Validation of Computer Simulations from a Kuhnian Perspective
|2 Kuhn's philosophy of science|
|3 A revolution, but not a Kuhnian revolution: Computer simulations in science|
|4 Validation of Simulations from a Kuhnian perspective|
|4.1 Do computer simulations require a new paradigm of validation?|
|4.2 Validation of simulations and the Duhem-Quine-thesis|
|4.3 Validation of social simulations|
|5 Summary and Conclusions|
While Kuhn's theory of scientific revolutions is mainly concerned with the supersession of scientific theories, his concept of paradigms can also be applied to other aspects of scientific practice. For example, it might be applied to changes in the logic of scientific research. The question whether computer simulations bring about (or require) a new kind of research logic is particularly salient, because it has been argued recently that computer simulations somehow blur the line between models and experiments (Winsberg 2009). But if this means that computer simulations are - just like experiments - somehow empirical, the question naturally arises whether the validation of computer simulations can still be understood along the lines of what has earlier been described as classical research logic. Or, if a new paradigm of validation is necessary to assess whether a simulation adequately captures its target system or not?
Before the recent discussion about the relation of simulations and experiments, this question seemed to be rather trivial and its answer obvious: Computers are calculating machines and computer simulations are nothing but programmed mathematical models that run on the computer. Therefore, computer simulations can just like models produce no other than purely inferential knowledge, that is, knowledge that follows deductively from the premises built into the simulation. In particular, computer simulations cannot produce genuine empirical knowledge like experiments or observations can. It is true that computer simulations can produce new knowledge, because they yield logical consequences of the built-in premises that were not formerly known to us (Imbert 2017, sec. 1.3.4). It is also true that computer simulations can - like any model - produce knowledge about empirical reality, because the premises built into them have empirical content and so have their logical consequences. But this is far cry from the empirical knowledge that experiments or observations yield and which - because it is of empirical origin - is genuine. But then computer simulations have just the same epistemic status as theories and models and therefore follow the same research logic and require just the same kind of validation. Now, in order to validate a model or a theory it must be tested empirically, and so must computer simulations.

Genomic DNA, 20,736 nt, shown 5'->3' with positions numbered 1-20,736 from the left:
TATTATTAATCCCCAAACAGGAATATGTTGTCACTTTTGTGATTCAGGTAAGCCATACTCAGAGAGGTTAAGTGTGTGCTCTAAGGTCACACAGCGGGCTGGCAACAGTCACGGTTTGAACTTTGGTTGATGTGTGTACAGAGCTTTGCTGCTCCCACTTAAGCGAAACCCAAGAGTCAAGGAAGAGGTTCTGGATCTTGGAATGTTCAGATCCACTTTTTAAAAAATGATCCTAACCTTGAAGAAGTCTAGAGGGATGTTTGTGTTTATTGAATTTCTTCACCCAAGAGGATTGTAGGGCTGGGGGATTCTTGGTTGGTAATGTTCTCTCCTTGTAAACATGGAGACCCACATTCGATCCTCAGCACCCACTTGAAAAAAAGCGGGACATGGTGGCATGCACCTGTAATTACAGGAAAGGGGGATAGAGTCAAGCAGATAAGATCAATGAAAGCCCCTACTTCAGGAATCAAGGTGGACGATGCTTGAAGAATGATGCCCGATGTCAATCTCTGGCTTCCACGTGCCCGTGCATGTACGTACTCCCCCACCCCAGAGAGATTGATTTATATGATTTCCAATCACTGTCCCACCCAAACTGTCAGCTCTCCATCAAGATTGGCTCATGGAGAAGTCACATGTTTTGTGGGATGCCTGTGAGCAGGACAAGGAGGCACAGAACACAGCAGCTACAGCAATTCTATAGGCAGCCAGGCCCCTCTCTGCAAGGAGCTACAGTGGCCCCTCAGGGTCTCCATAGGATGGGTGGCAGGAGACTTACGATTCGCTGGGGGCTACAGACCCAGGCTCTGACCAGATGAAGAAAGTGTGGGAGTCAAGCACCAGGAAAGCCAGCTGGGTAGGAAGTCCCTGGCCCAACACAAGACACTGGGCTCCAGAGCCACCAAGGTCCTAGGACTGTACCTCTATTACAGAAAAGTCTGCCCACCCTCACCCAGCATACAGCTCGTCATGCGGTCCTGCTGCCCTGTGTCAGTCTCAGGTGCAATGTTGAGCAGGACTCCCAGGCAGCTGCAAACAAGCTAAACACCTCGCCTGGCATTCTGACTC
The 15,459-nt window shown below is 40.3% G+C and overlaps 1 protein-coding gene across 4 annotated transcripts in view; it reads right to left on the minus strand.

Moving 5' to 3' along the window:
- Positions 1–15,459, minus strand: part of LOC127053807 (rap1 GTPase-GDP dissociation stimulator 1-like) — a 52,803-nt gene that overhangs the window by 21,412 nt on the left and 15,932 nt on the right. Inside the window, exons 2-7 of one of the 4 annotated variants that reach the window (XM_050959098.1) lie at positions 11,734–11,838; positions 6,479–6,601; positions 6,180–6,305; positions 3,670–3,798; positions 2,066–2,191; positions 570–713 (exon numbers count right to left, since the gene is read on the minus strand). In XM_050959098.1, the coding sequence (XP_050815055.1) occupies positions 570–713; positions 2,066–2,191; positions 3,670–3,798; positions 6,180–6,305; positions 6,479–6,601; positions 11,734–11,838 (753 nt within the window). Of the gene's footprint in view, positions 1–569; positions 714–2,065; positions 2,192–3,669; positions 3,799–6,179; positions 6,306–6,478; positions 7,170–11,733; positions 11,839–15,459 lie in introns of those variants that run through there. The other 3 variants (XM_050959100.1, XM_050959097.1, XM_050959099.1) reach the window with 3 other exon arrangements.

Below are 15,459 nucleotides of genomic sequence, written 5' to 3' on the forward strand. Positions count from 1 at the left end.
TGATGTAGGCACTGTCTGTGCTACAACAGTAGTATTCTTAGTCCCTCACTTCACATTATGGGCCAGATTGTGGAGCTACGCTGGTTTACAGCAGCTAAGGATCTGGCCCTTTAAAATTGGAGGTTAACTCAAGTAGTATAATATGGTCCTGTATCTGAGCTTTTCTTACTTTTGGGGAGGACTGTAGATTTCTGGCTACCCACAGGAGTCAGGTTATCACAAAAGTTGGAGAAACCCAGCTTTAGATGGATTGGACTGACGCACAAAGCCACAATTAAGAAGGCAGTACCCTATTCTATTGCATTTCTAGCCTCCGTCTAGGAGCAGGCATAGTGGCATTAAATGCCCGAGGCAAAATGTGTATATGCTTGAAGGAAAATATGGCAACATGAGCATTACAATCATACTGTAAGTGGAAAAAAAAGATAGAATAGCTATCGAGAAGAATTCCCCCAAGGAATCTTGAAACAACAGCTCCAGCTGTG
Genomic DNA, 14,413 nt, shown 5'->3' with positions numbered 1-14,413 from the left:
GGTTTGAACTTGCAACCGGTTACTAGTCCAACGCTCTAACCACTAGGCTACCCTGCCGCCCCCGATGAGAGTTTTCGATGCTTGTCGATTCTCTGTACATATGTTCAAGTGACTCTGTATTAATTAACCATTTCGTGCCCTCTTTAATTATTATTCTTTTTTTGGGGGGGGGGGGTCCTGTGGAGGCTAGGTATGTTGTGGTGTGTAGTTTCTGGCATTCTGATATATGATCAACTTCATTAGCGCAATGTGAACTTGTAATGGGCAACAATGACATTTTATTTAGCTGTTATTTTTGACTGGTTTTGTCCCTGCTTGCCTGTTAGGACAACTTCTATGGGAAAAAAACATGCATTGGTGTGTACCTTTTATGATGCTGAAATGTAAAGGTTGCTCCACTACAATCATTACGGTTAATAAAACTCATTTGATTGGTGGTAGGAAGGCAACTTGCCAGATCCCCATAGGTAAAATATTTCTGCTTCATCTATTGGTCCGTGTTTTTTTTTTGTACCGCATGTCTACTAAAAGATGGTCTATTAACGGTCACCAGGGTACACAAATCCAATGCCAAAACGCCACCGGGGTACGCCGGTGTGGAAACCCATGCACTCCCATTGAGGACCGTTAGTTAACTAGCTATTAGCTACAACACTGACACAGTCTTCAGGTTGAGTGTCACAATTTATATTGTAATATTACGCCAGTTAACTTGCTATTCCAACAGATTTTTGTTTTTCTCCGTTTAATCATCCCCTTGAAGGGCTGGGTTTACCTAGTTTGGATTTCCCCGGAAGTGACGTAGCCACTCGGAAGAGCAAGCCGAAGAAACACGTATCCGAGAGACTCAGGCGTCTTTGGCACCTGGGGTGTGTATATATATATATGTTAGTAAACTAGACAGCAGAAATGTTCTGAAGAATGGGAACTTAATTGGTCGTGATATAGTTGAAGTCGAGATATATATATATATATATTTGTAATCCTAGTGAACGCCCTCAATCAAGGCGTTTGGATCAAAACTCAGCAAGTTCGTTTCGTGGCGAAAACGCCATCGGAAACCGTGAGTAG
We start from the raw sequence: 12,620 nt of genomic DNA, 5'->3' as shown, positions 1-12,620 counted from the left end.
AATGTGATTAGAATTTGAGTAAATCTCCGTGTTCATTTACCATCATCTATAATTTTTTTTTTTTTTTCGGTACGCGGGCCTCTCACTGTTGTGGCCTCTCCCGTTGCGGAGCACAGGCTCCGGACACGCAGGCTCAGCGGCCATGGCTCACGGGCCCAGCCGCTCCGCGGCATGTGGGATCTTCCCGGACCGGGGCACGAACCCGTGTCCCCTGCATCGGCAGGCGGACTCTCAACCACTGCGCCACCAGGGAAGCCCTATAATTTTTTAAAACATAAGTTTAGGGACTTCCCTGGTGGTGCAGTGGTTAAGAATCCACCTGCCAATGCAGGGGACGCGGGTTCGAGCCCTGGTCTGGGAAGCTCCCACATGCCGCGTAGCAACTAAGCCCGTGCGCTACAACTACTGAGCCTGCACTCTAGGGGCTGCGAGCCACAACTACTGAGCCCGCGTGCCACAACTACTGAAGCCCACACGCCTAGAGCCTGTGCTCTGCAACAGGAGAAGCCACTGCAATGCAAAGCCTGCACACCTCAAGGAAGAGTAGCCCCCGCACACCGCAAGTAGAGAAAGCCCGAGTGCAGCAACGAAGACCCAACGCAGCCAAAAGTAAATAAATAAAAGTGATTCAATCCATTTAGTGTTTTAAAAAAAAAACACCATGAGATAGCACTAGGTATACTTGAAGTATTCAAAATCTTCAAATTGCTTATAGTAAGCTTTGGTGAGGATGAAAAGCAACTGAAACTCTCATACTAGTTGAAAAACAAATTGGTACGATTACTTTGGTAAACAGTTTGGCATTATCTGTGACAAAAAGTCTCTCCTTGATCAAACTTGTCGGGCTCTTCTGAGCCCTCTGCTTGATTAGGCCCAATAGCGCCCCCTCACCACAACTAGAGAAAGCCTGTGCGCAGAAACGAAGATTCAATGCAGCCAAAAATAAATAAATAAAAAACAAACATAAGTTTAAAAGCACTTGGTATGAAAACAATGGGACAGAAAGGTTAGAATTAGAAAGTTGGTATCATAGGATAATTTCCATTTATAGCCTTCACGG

What I have just described is more or less the picture of computer simulations that was pertaining in the general literature on simulations up to the beginning of the millennium. It had by that time been fleshed out with two distinctions that make the difference between computer simulations and empirical research procedures extraordinarily clear: Firstly, by the distinction of the modus operandi. Is it a formal procedure (computer simulation) or a material process (experiment)? Secondly, by the distinction of their relation to the target system. Accordingly, this relation could be characterized as one of formal similarity (Guala 2002) with the object of the simulation being a representation (Morgan 2003) of the target system or, in the case of experiments, one of material similarity with the object of experimentation being a representative of the target system.
In recent years, however, there has been a persistent discussion among philosophers of science during the course of which the distinction between simulations and experiments has been seriously called into question. Most notably, some authors have claimed that it is impossible to make a sharp distinction between simulations and experiments - at least as far their epistemic reach or inferential power is concerned. (Winsberg 2009, Parker 2009, Morrison 2009, Winsberg 2015). Others have advocated the weaker claim that while there is a distinction between the two categories, the transition between them is smooth and that there are borderline cases for which it is difficult to determine into which category they fall (Morgan 2003).